From an investment perspective, Gasiorek warns of the ‘longer-run impact’ of Brexit and questions the UK’s attractiveness as a location for foreign investment in the future.
“It’s well known that Japanese companies use the UK to enter the EU market. They won’t dump investments immediately, but over time, it’s logical that more investment will get shifted to the EU and away from the UK.”
Brooke predicts the most likely candidates to experience the ‘most dramatic impact’ of Brexit will be farming and agriculture, international freight and logistics, financial services, pharmaceuticals, heavy manufacturing, aviation and automotive. “They will experience tighter regulation, tariffs, currency instability, trade friction and competition,” he says.
Cross-border logistics too, would be ‘hit strongest’ by regulatory barriers, bureaucratic expense and fuel costs which, Brooke warms, may make their own customers’ goods ‘uncompetitive’ in the face of lower tariff transactions between other EU states.
Labour shortages and supply chain issues for agriculture, healthcare and construction
Mark Taylor, Head of International at Duncan & Toplis, believes healthcare, agriculture and construction are also likely to struggle. A no-deal Brexit would pose a ‘significant risk’ for healthcare in particular, due to the supply of medicines and medical devices to the UK and reliance on an international workforce.
“The EU has a harmonised approach to medicine regulation, and the UK will no longer be a part of this after Brexit,” he explains. “This could slow down the authorisation and importation process. Meanwhile, a lack of freedom of movement will impact the supply of healthcare workers from the EU and may also result in the current workforce leaving the UK.”
The agriculture sector, which is dependent on seasonal workers, will also be impacted. Taylor warns there will be a massive shortage of workers at all skill levels. He voices concerns too for food standards, citing existing ‘weaker’ standards for imported Argentine and Brazilian beef. Future trade agreements which protect food standards don’t cause unfair competition in the market nor create a drive to the bottom in quality is therefore essential.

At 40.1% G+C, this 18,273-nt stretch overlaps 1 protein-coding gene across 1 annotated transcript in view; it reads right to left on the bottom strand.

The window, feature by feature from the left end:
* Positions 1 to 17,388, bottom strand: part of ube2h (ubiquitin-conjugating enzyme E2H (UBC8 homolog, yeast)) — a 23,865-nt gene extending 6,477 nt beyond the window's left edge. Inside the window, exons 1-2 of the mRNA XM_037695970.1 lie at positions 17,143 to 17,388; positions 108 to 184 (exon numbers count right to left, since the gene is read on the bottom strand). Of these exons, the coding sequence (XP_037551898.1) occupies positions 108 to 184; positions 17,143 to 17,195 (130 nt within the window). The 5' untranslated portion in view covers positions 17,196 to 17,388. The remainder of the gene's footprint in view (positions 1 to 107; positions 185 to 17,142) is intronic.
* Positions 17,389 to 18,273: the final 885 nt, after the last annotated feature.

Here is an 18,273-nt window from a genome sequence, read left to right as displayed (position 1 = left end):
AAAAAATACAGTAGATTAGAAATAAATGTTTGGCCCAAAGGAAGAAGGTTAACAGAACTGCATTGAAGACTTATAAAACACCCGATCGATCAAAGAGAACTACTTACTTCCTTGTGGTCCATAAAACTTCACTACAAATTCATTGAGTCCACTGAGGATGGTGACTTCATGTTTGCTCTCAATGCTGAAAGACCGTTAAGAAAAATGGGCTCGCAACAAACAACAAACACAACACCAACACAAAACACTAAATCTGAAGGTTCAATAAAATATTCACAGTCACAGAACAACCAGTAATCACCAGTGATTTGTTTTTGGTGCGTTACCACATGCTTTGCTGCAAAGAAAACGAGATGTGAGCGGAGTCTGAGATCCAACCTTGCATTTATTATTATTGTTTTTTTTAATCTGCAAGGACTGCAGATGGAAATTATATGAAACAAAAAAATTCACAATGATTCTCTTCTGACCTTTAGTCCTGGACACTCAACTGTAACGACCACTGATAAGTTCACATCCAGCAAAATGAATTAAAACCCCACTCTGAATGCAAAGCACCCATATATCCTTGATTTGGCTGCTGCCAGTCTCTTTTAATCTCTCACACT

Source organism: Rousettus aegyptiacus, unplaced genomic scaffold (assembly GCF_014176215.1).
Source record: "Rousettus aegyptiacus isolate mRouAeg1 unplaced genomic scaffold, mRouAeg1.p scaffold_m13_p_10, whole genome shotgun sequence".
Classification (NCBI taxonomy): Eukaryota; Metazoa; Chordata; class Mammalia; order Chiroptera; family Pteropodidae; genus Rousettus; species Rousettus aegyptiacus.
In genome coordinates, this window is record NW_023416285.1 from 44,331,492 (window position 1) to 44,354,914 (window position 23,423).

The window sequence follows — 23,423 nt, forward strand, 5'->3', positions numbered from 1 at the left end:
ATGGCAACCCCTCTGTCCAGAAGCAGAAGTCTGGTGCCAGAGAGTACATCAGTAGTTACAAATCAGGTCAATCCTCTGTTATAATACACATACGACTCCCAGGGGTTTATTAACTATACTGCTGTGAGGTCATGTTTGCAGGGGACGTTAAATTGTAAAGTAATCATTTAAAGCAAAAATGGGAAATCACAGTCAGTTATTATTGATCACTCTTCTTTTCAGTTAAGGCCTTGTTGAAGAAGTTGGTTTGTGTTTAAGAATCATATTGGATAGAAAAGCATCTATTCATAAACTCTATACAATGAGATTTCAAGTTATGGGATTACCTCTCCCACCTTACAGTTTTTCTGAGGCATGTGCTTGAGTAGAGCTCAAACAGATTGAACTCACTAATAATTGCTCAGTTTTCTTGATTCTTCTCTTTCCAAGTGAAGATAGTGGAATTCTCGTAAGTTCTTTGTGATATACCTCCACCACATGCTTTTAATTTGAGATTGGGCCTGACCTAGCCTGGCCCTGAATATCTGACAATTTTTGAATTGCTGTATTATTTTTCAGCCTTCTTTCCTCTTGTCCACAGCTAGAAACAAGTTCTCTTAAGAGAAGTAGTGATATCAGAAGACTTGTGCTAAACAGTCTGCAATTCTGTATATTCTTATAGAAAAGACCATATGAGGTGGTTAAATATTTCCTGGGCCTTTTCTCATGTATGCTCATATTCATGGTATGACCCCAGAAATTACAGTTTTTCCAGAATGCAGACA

Within the construction sector, labour shortages due to the cessation of freedom of movement will become an issue. According to the ONS, 7% of UK construction workers are EU nationals. In London alone, EU nationals account for 28% of construction workers. And as the sector has experienced ongoing difficulty with sourcing materials since lockdown in March, Taylor believes Brexit will add to this difficulty, impacting the free movement of goods which could cause material prices to increase.
Prepare for change despite uncertainty
Given that a considerable number of sectors are likely to be adversely affected by Brexit regardless of any future trade arrangements, what can be done to mitigate these concerns?
“Companies need to be prepared and ready as they possibly can,” Gasiorek advises. “That’s hard to do when no one knows the terms of trading, but just because there is uncertainty, doesn’t mean there aren’t ways of preparing.”
Taylor meanwhile, advises companies to look into export and import licenses, customs declarations and tariffs and be aware of which employees require visas or work permits. Materials necessary for projects should also be sourced well ahead of time.
Brooke however, is confident the Brexit fallout will last for just around eighteen months while the economic disruption ‘re-establishes itself’. As he puts it: “Industries will ultimately adapt to changes and actually, we may have the steep climb of covid-19 adaption to thank for that.”
Annie Makoff is AAT Comment’s news writer.